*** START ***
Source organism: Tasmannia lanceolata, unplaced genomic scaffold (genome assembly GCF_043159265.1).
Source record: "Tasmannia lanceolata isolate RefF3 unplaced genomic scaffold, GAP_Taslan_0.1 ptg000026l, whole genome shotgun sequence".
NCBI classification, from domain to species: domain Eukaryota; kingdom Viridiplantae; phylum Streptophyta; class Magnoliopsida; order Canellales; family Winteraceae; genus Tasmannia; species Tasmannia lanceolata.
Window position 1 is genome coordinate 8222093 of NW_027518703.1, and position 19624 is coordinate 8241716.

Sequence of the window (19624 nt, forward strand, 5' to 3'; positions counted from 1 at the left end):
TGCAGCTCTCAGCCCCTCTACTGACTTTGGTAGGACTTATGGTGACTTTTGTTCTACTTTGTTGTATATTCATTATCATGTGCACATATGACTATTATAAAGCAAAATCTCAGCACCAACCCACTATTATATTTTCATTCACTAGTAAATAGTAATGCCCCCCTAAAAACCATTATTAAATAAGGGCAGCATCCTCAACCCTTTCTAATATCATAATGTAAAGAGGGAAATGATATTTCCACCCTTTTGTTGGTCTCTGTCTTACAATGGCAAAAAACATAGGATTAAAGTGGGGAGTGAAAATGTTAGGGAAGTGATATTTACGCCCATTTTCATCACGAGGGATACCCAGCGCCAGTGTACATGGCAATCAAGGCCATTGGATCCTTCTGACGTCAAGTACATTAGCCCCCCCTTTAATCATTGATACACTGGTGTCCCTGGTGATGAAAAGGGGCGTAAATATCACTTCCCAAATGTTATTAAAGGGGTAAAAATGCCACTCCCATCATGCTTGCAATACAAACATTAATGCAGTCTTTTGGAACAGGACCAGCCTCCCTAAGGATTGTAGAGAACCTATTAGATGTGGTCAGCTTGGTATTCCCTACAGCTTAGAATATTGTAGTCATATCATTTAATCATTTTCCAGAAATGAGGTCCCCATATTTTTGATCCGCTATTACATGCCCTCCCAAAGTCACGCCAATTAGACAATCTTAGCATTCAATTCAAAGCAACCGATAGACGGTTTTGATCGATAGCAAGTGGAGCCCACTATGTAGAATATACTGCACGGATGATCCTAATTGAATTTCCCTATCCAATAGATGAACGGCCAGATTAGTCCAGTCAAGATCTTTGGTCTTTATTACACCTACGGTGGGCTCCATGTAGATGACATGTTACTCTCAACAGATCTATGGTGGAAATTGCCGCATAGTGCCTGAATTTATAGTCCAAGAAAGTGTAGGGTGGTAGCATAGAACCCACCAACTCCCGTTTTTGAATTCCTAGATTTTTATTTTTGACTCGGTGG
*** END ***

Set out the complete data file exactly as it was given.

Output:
Source organism: Tasmannia lanceolata, unplaced genomic scaffold (genome assembly GCF_043159265.1).
Source record: "Tasmannia lanceolata isolate RefF3 unplaced genomic scaffold, GAP_Taslan_0.1 ptg000026l, whole genome shotgun sequence".
NCBI classification, from domain to species: domain Eukaryota; kingdom Viridiplantae; phylum Streptophyta; class Magnoliopsida; order Canellales; family Winteraceae; genus Tasmannia; species Tasmannia lanceolata.
Window position 1 is genome coordinate 8222093 of NW_027518703.1, and position 19624 is coordinate 8241716.

Sequence of the window (19624 nt, forward strand, 5' to 3'; positions counted from 1 at the left end):
TGCAGCTCTCAGCCCCTCTACTGACTTTGGTAGGACTTATGGTGACTTTTGTTCTACTTTGTTGTATATTCATTATCATGTGCACATATGACTATTATAAAGCAAAATCTCAGCACCAACCCACTATTATATTTTCATTCACTAGTAAATAGTAATGCCCCCCTAAAAACCATTATTAAATAAGGGCAGCATCCTCAACCCTTTCTAATATCATAATGTAAAGAGGGAAATGATATTTCCACCCTTTTGTTGGTCTCTGTCTTACAATGGCAAAAAACATAGGATTAAAGTGGGGAGTGAAAATGTTAGGGAAGTGATATTTACGCCCATTTTCATCACGAGGGATACCCAGCGCCAGTGTACATGGCAATCAAGGCCATTGGATCCTTCTGACGTCAAGTACATTAGCCCCCCCTTTAATCATTGATACACTGGTGTCCCTGGTGATGAAAAGGGGCGTAAATATCACTTCCCAAATGTTATTAAAGGGGTAAAAATGCCACTCCCATCATGCTTGCAATACAAACATTAATGCAGTCTTTTGGAACAGGACCAGCCTCCCTAAGGATTGTAGAGAACCTATTAGATGTGGTCAGCTTGGTATTCCCTACAGCTTAGAATATTGTAGTCATATCATTTAATCATTTTCCAGAAATGAGGTCCCCATATTTTTGATCCGCTATTACATGCCCTCCCAAAGTCACGCCAATTAGACAATCTTAGCATTCAATTCAAAGCAACCGATAGACGGTTTTGATCGATAGCAAGTGGAGCCCACTATGTAGAATATACTGCACGGATGATCCTAATTGAATTTCCCTATCCAATAGATGAACGGCCAGATTAGTCCAGTCAAGATCTTTGGTCTTTATTACACCTACGGTGGGCTCCATGTAGATGACATGTTACTCTCAACAGATCTATGGTGGAAATTGCCGCATAGTGCCTGAATTTATAGTCCAAGAAAGTGTAGGGTGGTAGCATAGAACCCACCAACTCCCGTTTTTGAATTCCTAGATTTTTATTTTTGACTCGGTGG